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Economic Effects of Social Protection

On 1 October 2019, Emile Cammeraat defended his thesis 'Economic Effects of Social Protection'. The doctoral research was supervised by Prof. K.P. Goudswaard and Prof. P.W.C. Koning.

Emile Cammeraat
01 October 2019
Leiden Repository

This thesis contains four empirical studies on the effects of social protection. In the first two studies, I use administrative microdata and employ quasi-experimental methods in which I compare a treatment group with a control group.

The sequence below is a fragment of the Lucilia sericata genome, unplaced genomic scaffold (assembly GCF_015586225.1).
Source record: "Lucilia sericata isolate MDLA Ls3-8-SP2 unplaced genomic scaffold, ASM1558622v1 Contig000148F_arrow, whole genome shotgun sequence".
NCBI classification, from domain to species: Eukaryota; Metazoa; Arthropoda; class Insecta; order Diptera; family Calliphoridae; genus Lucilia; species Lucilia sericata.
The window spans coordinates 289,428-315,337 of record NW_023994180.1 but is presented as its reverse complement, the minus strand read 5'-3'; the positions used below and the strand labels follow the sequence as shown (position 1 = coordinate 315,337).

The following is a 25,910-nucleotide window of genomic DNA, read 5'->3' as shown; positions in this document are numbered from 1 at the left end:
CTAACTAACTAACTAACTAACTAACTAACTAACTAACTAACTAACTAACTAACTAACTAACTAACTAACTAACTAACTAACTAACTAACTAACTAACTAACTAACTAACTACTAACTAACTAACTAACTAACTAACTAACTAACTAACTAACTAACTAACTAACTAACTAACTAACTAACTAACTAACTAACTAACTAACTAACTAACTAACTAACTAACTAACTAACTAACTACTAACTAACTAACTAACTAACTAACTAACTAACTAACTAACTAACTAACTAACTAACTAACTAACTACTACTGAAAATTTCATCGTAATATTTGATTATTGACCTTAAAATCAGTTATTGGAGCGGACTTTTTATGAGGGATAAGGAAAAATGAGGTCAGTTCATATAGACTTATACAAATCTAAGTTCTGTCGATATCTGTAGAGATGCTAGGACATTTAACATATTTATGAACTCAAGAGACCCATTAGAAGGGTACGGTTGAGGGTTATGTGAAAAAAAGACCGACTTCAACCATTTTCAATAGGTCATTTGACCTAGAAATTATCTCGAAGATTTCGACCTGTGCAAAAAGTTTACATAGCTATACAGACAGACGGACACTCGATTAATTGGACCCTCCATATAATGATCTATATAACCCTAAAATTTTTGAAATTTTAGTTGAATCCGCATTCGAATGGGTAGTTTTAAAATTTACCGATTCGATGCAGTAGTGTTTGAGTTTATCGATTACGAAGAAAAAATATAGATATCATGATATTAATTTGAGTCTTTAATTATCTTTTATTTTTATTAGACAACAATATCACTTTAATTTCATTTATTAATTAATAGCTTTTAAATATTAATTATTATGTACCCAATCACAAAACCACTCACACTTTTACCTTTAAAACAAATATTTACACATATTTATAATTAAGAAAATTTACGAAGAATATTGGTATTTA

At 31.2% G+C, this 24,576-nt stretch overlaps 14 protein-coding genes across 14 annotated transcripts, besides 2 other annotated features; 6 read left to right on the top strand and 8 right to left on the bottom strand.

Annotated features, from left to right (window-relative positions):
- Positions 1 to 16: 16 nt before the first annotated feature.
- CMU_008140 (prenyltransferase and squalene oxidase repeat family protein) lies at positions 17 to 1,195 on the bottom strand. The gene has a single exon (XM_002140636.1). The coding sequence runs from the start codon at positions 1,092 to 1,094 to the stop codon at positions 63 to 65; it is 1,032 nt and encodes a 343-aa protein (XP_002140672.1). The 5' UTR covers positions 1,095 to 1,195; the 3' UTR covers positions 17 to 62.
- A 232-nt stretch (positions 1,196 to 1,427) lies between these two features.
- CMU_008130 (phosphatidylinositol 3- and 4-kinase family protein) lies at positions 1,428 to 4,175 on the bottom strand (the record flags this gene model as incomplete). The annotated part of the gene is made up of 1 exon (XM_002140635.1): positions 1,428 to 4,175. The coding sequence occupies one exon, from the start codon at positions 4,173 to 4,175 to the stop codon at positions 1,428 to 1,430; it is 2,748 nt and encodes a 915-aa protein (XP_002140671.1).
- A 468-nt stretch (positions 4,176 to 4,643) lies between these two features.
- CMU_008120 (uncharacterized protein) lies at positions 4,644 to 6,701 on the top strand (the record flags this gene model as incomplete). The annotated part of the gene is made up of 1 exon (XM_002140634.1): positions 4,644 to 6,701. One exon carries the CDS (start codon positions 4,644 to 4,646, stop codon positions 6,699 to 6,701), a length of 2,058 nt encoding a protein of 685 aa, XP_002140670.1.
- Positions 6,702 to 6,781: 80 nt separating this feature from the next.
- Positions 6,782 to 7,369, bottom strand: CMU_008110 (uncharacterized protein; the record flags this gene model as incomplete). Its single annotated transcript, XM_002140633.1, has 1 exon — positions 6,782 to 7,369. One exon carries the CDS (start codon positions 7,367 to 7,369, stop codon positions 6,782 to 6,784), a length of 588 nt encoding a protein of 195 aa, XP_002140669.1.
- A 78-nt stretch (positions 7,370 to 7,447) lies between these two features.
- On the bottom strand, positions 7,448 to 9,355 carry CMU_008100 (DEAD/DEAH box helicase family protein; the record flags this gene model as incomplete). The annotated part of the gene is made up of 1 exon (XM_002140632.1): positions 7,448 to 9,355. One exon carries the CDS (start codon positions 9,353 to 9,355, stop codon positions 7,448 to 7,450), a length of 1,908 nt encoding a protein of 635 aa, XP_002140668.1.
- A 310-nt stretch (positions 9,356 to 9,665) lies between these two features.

Study 1 concludes that mandatory activation programs for young welfare recipients do not contribute to employment or to enrollment in education during an economic downturn, but are harmful to income protection. Study 2 concludes that the unemployment shock of a male partner has a large and persistent effect on household income and only 2-5% of this income loss is compensated by increases in female partner’s earnings from work. The last two studies use OECD panel data and employ international comparative research methods. Study 3 concludes that constitutional rights to social security have a positive effect on social expenditure, which is larger for expenditure targeted at the unemployed, a group that is perceived as less deserving by the public opinion compared to the elderly or disabled. Study 4 concludes that Social expenditure reduces poverty and inequality without being harmful for GDP growth. Targeted schemes are most effective in reducing poverty, while social expenditure types with a universal character are more effective in reducing inequality.

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